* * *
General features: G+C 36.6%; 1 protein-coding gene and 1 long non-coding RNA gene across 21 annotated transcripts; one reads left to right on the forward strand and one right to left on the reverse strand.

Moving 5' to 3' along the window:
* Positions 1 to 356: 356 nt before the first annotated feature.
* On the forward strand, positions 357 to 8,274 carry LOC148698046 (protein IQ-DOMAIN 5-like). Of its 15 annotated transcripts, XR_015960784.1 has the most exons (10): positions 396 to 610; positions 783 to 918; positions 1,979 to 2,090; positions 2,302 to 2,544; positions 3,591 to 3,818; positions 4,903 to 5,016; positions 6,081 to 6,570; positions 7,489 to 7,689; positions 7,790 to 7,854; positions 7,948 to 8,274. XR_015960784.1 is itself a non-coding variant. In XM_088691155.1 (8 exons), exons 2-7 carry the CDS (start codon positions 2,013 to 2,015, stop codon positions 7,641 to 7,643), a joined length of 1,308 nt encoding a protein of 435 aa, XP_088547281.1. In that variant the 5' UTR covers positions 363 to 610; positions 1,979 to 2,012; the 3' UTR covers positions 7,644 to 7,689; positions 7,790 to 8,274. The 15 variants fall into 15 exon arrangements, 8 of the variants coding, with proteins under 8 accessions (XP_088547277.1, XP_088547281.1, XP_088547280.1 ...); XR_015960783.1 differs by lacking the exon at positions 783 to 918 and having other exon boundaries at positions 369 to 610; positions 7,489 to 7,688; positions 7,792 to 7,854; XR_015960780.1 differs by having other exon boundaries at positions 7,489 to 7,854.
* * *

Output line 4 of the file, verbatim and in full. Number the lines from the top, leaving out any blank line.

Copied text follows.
* On the forward strand, positions 357 to 8,274 carry LOC148698046 (protein IQ-DOMAIN 5-like). Of its 15 annotated transcripts, XR_015960784.1 has the most exons (10): positions 396 to 610; positions 783 to 918; positions 1,979 to 2,090; positions 2,302 to 2,544; positions 3,591 to 3,818; positions 4,903 to 5,016; positions 6,081 to 6,570; positions 7,489 to 7,689; positions 7,790 to 7,854; positions 7,948 to 8,274. XR_015960784.1 is itself a non-coding variant. In XM_088691155.1 (8 exons), exons 2-7 carry the CDS (start codon positions 2,013 to 2,015, stop codon positions 7,641 to 7,643), a joined length of 1,308 nt encoding a protein of 435 aa, XP_088547281.1. In that variant the 5' UTR covers positions 363 to 610; positions 1,979 to 2,012; the 3' UTR covers positions 7,644 to 7,689; positions 7,790 to 8,274. The 15 variants fall into 15 exon arrangements, 8 of the variants coding, with proteins under 8 accessions (XP_088547277.1, XP_088547281.1, XP_088547280.1 ...); XR_015960783.1 differs by lacking the exon at positions 783 to 918 and having other exon boundaries at positions 369 to 610; positions 7,489 to 7,688; positions 7,792 to 7,854; XR_015960780.1 differs by having other exon boundaries at positions 7,489 to 7,854.